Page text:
Gómez Mompart said that a democratic system is better or worst depending of the degree of independence of media: “Health is the first welfare in advanced societies. Education is the second, but the third is without doubt, the communication welfare, and it is not independence that is important, but equally important is quality”.
ACICOM, the main association representing citizenship and communication consumers, was also invited to participate. Its president, Jose Ignacio Pastor, said that “we must reclaim the right of expression of citizens. In the Spanish case, the closure of Valencian Television means losing the right to access to public media, which violates a right well embedded in our Constitution.”
The last debates of the seminar were reserved to explore new perspectives for preserving and recovering public broadcast services in Greece and Valencia, and protect other threatened media outlets. In fact, some days before the seminar, another Greek television began its emissions. Babis Kokosis was very critical of the new scenario: \”A public broadcasting like NERIT isn’t prepared to offer services that the ERT offered. The most important issue that I wanted to emphasize in the Congress held in Valencia is that Greece is going through a period of decline of essential democratic rights, among them the freedom of expression. Attacks have also been identified against essential concepts, such as free access to basic health and education services. But an information deficit may pave the way for infringing more basic rights, and therefore the freedom of expression was the first right to be attacked by closing the ERT, the Greek Public Broadcasting Organisation; the only voice that was able to guarantee pluralism in the Greek media scene.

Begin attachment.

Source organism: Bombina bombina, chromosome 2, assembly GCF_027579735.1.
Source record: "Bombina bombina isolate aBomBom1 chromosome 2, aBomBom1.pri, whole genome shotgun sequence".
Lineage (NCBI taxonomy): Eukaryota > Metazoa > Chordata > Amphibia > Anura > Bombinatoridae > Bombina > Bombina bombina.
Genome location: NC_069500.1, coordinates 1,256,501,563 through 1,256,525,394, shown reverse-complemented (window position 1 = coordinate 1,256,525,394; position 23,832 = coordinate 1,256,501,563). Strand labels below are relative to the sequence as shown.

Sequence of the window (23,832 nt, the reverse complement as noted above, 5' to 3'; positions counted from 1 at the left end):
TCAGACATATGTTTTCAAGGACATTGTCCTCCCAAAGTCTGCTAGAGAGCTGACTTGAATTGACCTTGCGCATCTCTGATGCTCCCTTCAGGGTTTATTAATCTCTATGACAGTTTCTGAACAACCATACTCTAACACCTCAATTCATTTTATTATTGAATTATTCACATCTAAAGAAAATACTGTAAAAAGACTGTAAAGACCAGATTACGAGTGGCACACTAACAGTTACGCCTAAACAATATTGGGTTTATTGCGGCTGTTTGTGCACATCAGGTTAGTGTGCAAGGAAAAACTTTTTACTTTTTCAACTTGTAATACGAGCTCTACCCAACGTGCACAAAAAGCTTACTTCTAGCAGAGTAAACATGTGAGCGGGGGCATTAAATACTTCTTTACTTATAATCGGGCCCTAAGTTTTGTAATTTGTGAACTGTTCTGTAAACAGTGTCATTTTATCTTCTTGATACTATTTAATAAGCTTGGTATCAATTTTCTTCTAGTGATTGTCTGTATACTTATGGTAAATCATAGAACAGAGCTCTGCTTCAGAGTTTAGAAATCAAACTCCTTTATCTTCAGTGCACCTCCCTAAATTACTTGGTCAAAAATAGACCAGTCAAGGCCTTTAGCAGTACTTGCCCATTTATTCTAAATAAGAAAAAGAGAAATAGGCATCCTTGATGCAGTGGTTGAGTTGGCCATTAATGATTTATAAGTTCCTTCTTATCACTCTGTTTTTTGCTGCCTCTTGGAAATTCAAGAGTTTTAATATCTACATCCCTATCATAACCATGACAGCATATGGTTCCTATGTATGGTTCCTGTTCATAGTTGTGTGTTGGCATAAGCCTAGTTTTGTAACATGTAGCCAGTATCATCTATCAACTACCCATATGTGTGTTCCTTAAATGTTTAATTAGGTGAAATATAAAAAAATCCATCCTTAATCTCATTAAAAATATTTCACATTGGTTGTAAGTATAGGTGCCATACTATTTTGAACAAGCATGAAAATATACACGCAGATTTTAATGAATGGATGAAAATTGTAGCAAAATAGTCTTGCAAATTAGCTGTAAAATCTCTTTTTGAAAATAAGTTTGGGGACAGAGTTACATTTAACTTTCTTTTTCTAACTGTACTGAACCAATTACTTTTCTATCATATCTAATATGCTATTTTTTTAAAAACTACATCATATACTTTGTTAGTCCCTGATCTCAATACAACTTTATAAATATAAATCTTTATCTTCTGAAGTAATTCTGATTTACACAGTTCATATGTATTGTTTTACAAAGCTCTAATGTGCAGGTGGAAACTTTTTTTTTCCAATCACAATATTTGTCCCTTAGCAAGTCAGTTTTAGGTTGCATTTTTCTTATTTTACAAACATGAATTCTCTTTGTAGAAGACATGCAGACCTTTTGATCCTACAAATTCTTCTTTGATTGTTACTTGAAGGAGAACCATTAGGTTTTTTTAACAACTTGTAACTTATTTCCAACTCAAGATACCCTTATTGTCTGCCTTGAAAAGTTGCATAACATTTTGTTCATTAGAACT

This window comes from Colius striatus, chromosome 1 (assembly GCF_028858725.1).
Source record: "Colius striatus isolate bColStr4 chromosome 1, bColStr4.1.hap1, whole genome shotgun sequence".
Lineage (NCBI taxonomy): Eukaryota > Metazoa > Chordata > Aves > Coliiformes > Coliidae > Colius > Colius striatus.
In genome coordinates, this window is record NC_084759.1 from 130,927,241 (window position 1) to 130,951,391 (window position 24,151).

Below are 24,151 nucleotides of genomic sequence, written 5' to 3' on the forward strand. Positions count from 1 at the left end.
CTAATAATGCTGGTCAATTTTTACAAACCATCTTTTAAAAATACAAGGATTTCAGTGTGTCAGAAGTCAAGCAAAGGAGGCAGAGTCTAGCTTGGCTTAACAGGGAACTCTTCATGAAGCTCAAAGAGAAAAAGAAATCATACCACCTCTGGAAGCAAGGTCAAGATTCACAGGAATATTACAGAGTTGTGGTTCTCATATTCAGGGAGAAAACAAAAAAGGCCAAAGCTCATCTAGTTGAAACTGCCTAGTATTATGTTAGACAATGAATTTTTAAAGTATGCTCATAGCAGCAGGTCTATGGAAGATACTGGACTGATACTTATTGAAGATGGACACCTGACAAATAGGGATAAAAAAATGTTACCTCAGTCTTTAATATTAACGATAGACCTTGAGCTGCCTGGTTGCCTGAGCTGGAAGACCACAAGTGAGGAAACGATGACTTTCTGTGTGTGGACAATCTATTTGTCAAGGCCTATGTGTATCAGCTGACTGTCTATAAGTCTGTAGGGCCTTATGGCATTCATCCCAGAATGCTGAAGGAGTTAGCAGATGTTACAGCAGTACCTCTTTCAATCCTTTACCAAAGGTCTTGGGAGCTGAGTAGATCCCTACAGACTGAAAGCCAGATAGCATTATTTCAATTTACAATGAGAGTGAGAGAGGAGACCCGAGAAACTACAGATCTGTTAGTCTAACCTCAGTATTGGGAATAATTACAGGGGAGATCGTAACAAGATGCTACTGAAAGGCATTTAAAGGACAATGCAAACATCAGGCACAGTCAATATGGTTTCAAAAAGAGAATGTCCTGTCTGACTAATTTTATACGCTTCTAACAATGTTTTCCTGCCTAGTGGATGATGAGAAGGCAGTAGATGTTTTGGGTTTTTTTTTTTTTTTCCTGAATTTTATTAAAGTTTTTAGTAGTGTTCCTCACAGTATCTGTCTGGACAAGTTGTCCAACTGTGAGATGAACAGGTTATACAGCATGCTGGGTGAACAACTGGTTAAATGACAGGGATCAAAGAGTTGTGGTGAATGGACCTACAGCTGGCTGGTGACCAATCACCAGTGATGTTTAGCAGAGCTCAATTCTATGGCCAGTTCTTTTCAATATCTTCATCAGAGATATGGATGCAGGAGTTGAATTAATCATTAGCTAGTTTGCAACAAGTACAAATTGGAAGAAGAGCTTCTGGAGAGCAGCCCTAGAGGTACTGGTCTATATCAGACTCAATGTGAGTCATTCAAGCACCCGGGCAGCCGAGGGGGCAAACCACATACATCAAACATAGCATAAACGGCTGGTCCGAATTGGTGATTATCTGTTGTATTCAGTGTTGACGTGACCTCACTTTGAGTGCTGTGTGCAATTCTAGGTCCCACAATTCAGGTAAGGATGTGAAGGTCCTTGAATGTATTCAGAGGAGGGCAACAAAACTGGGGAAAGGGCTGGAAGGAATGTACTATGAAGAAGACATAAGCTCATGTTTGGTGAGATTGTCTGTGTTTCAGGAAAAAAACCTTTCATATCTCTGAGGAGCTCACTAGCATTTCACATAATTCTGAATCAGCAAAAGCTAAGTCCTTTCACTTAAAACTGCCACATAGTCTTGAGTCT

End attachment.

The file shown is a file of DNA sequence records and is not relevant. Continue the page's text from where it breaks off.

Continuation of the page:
The Greek government, trying to dissimulate this democratic deviation, has launched a new public broadcasting corporation (Nerit), but under no transparent procedures on the one hand, and on the other, without including in its programme essential aspects of the role of a public radio-television entity, such as production of documentaries, children’s programs, etc.
Hence, reopening of ERT, with all its functions, seems the only way for recovery, at least in part, of fundamental constitutional rights.”
In the last part of the seminar, GNRD Spain underlined its commitment to the defence of freedom of speech in international institutions, and at the venue Aula Magna of Valencia University, academics, experts and journalists reaffirmed the need to fight against the new attack against the freedom of speech that are escalating even in democratic countries.
As the German intellectual Jurgen Habermas said in his books, public broadcasting media is one of the tools that create public sphere, the intermediate space between the state and the private life of the citizens.
The seminar has targeted to create an atmosphere and enhance a conviction within experts and professionals that saving democracies essentially requires protecting common values, especially those tools that maintain and develop public conscience such as public broadcasting service.